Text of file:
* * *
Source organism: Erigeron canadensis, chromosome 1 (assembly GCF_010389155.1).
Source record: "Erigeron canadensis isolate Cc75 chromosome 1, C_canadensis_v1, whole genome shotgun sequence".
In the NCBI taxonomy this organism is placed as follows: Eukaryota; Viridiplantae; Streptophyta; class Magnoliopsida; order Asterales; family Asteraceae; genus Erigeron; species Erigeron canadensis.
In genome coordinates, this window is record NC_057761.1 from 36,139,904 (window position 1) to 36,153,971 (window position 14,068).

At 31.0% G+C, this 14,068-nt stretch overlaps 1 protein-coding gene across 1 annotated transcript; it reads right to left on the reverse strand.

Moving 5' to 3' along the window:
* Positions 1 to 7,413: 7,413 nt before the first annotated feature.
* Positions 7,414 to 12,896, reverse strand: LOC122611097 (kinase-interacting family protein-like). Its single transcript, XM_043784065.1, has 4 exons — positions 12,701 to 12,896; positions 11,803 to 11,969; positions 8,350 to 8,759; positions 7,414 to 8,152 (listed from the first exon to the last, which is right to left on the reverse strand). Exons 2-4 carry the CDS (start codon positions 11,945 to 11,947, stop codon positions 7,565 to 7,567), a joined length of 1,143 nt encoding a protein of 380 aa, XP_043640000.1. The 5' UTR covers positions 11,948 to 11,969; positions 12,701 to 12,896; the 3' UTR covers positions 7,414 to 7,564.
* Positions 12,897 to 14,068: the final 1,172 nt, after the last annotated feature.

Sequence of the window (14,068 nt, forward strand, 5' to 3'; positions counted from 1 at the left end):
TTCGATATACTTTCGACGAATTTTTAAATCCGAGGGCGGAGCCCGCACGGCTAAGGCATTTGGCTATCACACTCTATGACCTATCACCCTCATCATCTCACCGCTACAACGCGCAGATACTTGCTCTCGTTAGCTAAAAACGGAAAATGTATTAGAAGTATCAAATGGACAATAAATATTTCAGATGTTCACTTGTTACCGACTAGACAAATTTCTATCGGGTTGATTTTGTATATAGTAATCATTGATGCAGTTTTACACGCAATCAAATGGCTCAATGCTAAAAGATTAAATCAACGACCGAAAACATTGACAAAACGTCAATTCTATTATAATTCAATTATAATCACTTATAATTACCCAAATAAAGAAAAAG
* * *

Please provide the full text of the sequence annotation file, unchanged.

Source organism: Erigeron canadensis, chromosome 1 (assembly GCF_010389155.1).
Source record: "Erigeron canadensis isolate Cc75 chromosome 1, C_canadensis_v1, whole genome shotgun sequence".
In the NCBI taxonomy this organism is placed as follows: Eukaryota; Viridiplantae; Streptophyta; class Magnoliopsida; order Asterales; family Asteraceae; genus Erigeron; species Erigeron canadensis.
In genome coordinates, this window is record NC_057761.1 from 36,139,904 (window position 1) to 36,153,971 (window position 14,068).

At 31.0% G+C, this 14,068-nt stretch overlaps 1 protein-coding gene across 1 annotated transcript; it reads right to left on the reverse strand.

Moving 5' to 3' along the window:
* Positions 1 to 7,413: 7,413 nt before the first annotated feature.
* Positions 7,414 to 12,896, reverse strand: LOC122611097 (kinase-interacting family protein-like). Its single transcript, XM_043784065.1, has 4 exons — positions 12,701 to 12,896; positions 11,803 to 11,969; positions 8,350 to 8,759; positions 7,414 to 8,152 (listed from the first exon to the last, which is right to left on the reverse strand). Exons 2-4 carry the CDS (start codon positions 11,945 to 11,947, stop codon positions 7,565 to 7,567), a joined length of 1,143 nt encoding a protein of 380 aa, XP_043640000.1. The 5' UTR covers positions 11,948 to 11,969; positions 12,701 to 12,896; the 3' UTR covers positions 7,414 to 7,564.
* Positions 12,897 to 14,068: the final 1,172 nt, after the last annotated feature.

Sequence of the window (14,068 nt, forward strand, 5' to 3'; positions counted from 1 at the left end):
TTCGATATACTTTCGACGAATTTTTAAATCCGAGGGCGGAGCCCGCACGGCTAAGGCATTTGGCTATCACACTCTATGACCTATCACCCTCATCATCTCACCGCTACAACGCGCAGATACTTGCTCTCGTTAGCTAAAAACGGAAAATGTATTAGAAGTATCAAATGGACAATAAATATTTCAGATGTTCACTTGTTACCGACTAGACAAATTTCTATCGGGTTGATTTTGTATATAGTAATCATTGATGCAGTTTTACACGCAATCAAATGGCTCAATGCTAAAAGATTAAATCAACGACCGAAAACATTGACAAAACGTCAATTCTATTATAATTCAATTATAATCACTTATAATTACCCAAATAAAGAAAAAG